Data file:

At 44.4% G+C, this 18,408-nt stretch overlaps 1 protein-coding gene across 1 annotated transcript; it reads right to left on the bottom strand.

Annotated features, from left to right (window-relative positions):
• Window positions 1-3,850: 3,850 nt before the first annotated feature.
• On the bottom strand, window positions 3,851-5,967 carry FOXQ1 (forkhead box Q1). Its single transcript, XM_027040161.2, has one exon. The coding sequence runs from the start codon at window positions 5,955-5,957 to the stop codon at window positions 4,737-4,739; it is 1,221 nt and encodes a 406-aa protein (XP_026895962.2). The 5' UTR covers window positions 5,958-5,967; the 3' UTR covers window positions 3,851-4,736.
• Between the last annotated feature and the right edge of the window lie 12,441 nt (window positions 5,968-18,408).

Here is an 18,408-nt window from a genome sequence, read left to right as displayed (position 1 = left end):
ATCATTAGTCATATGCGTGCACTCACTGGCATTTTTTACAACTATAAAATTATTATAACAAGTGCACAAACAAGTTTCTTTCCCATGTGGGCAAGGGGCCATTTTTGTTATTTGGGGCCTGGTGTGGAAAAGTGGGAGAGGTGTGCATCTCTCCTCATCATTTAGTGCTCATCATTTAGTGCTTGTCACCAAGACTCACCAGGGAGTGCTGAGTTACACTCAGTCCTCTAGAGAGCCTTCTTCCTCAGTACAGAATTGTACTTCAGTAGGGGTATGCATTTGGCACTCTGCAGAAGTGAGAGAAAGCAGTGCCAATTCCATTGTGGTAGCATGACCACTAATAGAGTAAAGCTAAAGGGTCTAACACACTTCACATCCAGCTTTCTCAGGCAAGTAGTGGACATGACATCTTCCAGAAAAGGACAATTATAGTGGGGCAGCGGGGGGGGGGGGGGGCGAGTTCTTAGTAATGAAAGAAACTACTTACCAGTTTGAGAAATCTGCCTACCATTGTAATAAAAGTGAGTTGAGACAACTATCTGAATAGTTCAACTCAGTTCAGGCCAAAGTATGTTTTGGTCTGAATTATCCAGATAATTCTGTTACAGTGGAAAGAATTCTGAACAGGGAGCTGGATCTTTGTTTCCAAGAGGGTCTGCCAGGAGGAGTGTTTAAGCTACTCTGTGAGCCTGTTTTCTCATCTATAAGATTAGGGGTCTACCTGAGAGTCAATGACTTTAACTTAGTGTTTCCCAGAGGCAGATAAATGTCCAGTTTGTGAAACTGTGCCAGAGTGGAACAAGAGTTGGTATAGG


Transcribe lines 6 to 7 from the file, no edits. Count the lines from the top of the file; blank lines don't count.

Here is an 18,408-nt window from a genome sequence, read left to right as displayed (position 1 = left end):
ATCATTAGTCATATGCGTGCACTCACTGGCATTTTTTACAACTATAAAATTATTATAACAAGTGCACAAACAAGTTTCTTTCCCATGTGGGCAAGGGGCCATTTTTGTTATTTGGGGCCTGGTGTGGAAAAGTGGGAGAGGTGTGCATCTCTCCTCATCATTTAGTGCTCATCATTTAGTGCTTGTCACCAAGACTCACCAGGGAGTGCTGAGTTACACTCAGTCCTCTAGAGAGCCTTCTTCCTCAGTACAGAATTGTACTTCAGTAGGGGTATGCATTTGGCACTCTGCAGAAGTGAGAGAAAGCAGTGCCAATTCCATTGTGGTAGCATGACCACTAATAGAGTAAAGCTAAAGGGTCTAACACACTTCACATCCAGCTTTCTCAGGCAAGTAGTGGACATGACATCTTCCAGAAAAGGACAATTATAGTGGGGCAGCGGGGGGGGGGGGGGGCGAGTTCTTAGTAATGAAAGAAACTACTTACCAGTTTGAGAAATCTGCCTACCATTGTAATAAAAGTGAGTTGAGACAACTATCTGAATAGTTCAACTCAGTTCAGGCCAAAGTATGTTTTGGTCTGAATTATCCAGATAATTCTGTTACAGTGGAAAGAATTCTGAACAGGGAGCTGGATCTTTGTTTCCAAGAGGGTCTGCCAGGAGGAGTGTTTAAGCTACTCTGTGAGCCTGTTTTCTCATCTATAAGATTAGGGGTCTACCTGAGAGTCAATGACTTTAACTTAGTGTTTCCCAGAGGCAGATAAATGTCCAGTTTGTGAAACTGTGCCAGAGTGGAACAAGAGTTGGTATAGG